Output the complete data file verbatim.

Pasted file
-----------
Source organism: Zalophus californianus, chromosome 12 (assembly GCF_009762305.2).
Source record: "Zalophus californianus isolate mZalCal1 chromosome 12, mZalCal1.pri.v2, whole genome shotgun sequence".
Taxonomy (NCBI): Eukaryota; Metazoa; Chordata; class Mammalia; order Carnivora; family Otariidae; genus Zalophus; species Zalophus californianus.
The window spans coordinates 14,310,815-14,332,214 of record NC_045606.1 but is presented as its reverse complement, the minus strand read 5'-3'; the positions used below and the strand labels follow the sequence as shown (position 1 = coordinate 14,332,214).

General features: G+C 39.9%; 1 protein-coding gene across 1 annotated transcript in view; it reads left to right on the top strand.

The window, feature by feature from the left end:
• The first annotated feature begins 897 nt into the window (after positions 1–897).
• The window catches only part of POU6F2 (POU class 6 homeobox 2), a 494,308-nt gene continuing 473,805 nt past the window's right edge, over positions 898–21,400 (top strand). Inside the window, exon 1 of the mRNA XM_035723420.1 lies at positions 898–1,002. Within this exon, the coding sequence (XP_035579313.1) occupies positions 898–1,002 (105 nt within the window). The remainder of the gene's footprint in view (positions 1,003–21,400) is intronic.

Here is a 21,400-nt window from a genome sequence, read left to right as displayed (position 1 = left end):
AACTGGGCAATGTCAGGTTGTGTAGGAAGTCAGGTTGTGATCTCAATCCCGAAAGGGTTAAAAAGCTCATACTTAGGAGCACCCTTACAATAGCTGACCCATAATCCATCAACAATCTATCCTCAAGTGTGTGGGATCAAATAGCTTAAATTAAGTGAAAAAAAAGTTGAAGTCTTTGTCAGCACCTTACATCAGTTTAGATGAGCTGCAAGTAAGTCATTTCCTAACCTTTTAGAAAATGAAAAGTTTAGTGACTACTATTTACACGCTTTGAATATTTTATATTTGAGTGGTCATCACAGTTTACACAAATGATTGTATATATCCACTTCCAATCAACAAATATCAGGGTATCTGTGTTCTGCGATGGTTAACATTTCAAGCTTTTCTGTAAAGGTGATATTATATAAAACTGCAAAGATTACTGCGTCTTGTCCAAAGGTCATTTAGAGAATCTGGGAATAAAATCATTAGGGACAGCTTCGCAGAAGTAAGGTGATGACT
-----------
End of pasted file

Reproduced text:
Source organism: Zalophus californianus, chromosome 12 (assembly GCF_009762305.2).
Source record: "Zalophus californianus isolate mZalCal1 chromosome 12, mZalCal1.pri.v2, whole genome shotgun sequence".
Taxonomy (NCBI): Eukaryota; Metazoa; Chordata; class Mammalia; order Carnivora; family Otariidae; genus Zalophus; species Zalophus californianus.
The window spans coordinates 14,310,815-14,332,214 of record NC_045606.1 but is presented as its reverse complement, the minus strand read 5'-3'; the positions used below and the strand labels follow the sequence as shown (position 1 = coordinate 14,332,214).

General features: G+C 39.9%; 1 protein-coding gene across 1 annotated transcript in view; it reads left to right on the top strand.

The window, feature by feature from the left end:
• The first annotated feature begins 897 nt into the window (after positions 1–897).
• The window catches only part of POU6F2 (POU class 6 homeobox 2), a 494,308-nt gene continuing 473,805 nt past the window's right edge, over positions 898–21,400 (top strand). Inside the window, exon 1 of the mRNA XM_035723420.1 lies at positions 898–1,002. Within this exon, the coding sequence (XP_035579313.1) occupies positions 898–1,002 (105 nt within the window). The remainder of the gene's footprint in view (positions 1,003–21,400) is intronic.

Here is a 21,400-nt window from a genome sequence, read left to right as displayed (position 1 = left end):
AACTGGGCAATGTCAGGTTGTGTAGGAAGTCAGGTTGTGATCTCAATCCCGAAAGGGTTAAAAAGCTCATACTTAGGAGCACCCTTACAATAGCTGACCCATAATCCATCAACAATCTATCCTCAAGTGTGTGGGATCAAATAGCTTAAATTAAGTGAAAAAAAAGTTGAAGTCTTTGTCAGCACCTTACATCAGTTTAGATGAGCTGCAAGTAAGTCATTTCCTAACCTTTTAGAAAATGAAAAGTTTAGTGACTACTATTTACACGCTTTGAATATTTTATATTTGAGTGGTCATCACAGTTTACACAAATGATTGTATATATCCACTTCCAATCAACAAATATCAGGGTATCTGTGTTCTGCGATGGTTAACATTTCAAGCTTTTCTGTAAAGGTGATATTATATAAAACTGCAAAGATTACTGCGTCTTGTCCAAAGGTCATTTAGAGAATCTGGGAATAAAATCATTAGGGACAGCTTCGCAGAAGTAAGGTGATGACT